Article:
Sunday, July 31, 8pm
Mark Waschke 
Lecture-performance
 

n.b.k. Showroom
Elizabeth Price

Curator: Kathrin Becker

Neuer Berliner Kunstverein, presents the British video artist and Turner Prize winner of 2012, Elizabeth Price, in her first institutional solo exhibition in Berlin. After a career as a pop singer and engaging herself in sculpture, in 2006, Price began to work with video and has since developed an independent and distinctive body of work. In her process-oriented practice she questions the significance of cultural artifacts, collections and archives. She often uses archive images and documents, and discharges them of their original meaning and categorization, so that they develop a life of their own and through the reorganization of the narration in the video obtain spatial and temporal dimensions. The piece The Woolworths Choir of 1979 (2013) is a 20-minute, rhythmic video collage that combines shots of Gothic choir stalls in medieval cathedrals, an appearance of the girl band The Shangri-Las in the 1960s and a department store fire in a Woolworth branch in Manchester in 1979 and structures them on the sound level with finger snapping and clapping. Price’s main interest here is the question of the autonomy of images and sounds, and the nature of the conventions by which both are interrelated. She creates fragile connections between disparate motifs and in this way consistently makes use of the “elasticity” (Price) of digital video technology. In the title of the piece, she replaces the word “Fire” with “Choir” and, in doing so, reproduces her visual practice at a semantic level.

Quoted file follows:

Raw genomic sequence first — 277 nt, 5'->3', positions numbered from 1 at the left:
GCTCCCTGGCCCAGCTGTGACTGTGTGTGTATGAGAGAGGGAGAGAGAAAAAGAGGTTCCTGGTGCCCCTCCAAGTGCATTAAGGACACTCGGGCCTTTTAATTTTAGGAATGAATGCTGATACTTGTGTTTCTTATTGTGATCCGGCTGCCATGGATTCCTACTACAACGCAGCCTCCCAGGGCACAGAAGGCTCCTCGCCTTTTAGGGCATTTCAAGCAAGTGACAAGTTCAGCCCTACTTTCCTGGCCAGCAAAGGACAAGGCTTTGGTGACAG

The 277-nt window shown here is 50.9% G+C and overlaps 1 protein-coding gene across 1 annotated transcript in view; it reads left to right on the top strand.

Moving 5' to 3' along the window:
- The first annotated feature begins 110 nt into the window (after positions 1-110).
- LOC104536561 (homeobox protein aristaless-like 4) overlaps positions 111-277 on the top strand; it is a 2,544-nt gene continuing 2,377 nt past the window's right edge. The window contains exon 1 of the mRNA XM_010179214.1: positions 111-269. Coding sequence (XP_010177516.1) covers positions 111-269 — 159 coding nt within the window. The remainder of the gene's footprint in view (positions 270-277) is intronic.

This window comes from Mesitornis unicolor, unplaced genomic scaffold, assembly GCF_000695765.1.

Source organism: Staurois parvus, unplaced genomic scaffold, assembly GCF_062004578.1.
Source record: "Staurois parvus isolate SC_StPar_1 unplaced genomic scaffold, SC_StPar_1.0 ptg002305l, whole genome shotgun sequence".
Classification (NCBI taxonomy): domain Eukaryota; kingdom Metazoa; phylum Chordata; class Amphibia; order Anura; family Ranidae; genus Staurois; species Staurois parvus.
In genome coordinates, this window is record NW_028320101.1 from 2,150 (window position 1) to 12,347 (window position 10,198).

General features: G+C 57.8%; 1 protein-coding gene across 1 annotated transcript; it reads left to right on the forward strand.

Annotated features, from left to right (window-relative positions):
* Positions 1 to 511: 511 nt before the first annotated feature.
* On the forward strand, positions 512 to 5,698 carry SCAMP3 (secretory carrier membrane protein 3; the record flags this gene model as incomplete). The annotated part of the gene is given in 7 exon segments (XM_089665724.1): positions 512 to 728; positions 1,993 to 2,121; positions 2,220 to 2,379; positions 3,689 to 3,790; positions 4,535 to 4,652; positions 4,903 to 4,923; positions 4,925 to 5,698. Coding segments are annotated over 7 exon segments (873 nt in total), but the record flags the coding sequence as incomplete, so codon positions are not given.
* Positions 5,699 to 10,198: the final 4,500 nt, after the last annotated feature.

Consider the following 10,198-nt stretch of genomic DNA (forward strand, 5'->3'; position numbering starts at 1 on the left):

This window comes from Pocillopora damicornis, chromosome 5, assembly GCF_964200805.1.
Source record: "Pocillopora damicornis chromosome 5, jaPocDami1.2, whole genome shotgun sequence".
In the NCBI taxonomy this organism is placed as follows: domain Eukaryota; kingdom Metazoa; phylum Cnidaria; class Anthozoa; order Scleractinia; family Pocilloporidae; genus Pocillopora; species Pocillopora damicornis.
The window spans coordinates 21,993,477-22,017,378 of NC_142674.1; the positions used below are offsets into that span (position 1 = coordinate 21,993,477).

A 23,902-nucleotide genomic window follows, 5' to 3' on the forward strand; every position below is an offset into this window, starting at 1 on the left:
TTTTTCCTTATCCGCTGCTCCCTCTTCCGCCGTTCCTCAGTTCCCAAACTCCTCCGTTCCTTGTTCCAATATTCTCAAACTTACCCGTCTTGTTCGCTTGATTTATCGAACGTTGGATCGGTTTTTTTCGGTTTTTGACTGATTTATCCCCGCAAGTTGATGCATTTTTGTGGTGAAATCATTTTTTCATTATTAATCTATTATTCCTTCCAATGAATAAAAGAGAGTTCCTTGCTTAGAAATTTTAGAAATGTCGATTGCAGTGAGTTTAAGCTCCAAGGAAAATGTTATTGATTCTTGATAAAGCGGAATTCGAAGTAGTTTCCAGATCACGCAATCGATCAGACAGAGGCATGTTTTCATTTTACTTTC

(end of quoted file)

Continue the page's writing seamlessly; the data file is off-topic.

Elizabeth Price (b. 1966 in Bradford, lives and works in London) received the Turner Prize in 2012. Solo exhibitions include: The Model, Sligo, Ireland (2016); Ashmolean Museum Oxford, UK (2016); Turku Art Museum, Finland (2015); Kunsthalle Winterthur, Switzerland (2014); Julia Stoschek Collection, Dusseldorf (2014); Musée d’art contemporain de Montréal (2013); Contemporary Art Society, London (2013); Tate Britain, London (2012, 2010); Bloomberg SPACE, London (2012); The Baltic, Newcastle, UK (2011); New Museum, New York (2011); Spike Island, Bristol, UK (2009).